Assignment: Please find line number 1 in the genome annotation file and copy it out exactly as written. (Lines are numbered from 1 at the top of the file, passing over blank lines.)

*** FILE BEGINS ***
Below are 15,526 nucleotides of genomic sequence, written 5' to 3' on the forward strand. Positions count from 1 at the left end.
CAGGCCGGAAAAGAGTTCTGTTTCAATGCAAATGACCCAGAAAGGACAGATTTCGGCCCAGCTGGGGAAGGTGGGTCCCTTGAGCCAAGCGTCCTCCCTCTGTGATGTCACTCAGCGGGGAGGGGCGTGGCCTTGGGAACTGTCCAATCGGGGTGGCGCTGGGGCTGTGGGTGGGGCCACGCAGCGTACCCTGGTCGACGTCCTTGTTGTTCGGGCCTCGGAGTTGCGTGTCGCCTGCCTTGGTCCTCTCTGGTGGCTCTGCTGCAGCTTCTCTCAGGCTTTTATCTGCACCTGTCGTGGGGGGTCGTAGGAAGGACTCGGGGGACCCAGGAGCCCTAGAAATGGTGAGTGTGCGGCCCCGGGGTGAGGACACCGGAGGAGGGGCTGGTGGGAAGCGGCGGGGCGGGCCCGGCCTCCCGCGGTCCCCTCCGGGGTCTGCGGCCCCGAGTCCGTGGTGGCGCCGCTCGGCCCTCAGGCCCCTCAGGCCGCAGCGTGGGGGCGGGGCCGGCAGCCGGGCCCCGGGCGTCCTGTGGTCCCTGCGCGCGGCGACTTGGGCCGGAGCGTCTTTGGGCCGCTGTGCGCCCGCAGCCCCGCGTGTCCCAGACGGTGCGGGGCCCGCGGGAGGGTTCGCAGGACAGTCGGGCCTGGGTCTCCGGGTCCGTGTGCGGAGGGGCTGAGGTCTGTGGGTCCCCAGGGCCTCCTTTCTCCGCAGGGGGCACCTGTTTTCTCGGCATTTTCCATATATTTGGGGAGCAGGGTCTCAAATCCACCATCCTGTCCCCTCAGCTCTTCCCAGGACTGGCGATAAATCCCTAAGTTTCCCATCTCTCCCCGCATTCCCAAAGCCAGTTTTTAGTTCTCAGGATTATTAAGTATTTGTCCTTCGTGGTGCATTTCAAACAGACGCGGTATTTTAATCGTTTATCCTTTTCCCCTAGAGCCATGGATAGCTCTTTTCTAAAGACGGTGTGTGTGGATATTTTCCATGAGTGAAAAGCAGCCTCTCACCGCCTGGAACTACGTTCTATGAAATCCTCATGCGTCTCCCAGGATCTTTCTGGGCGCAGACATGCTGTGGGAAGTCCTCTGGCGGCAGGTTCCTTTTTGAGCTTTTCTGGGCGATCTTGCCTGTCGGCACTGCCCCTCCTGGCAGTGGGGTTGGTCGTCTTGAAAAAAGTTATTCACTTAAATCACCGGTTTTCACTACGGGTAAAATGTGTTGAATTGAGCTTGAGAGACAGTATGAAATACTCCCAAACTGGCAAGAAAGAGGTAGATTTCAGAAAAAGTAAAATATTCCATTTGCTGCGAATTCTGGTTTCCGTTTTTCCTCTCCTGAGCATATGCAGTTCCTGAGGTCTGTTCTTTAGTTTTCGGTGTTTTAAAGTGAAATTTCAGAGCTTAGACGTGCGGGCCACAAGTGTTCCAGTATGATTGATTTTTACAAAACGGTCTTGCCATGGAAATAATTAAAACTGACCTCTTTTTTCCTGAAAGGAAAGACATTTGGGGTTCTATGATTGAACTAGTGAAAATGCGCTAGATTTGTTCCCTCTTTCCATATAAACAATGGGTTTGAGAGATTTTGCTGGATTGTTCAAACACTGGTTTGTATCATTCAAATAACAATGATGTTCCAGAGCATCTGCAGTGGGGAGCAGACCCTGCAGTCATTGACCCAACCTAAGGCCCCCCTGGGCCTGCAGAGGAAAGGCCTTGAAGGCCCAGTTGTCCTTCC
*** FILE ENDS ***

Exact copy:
Below are 15,526 nucleotides of genomic sequence, written 5' to 3' on the forward strand. Positions count from 1 at the left end.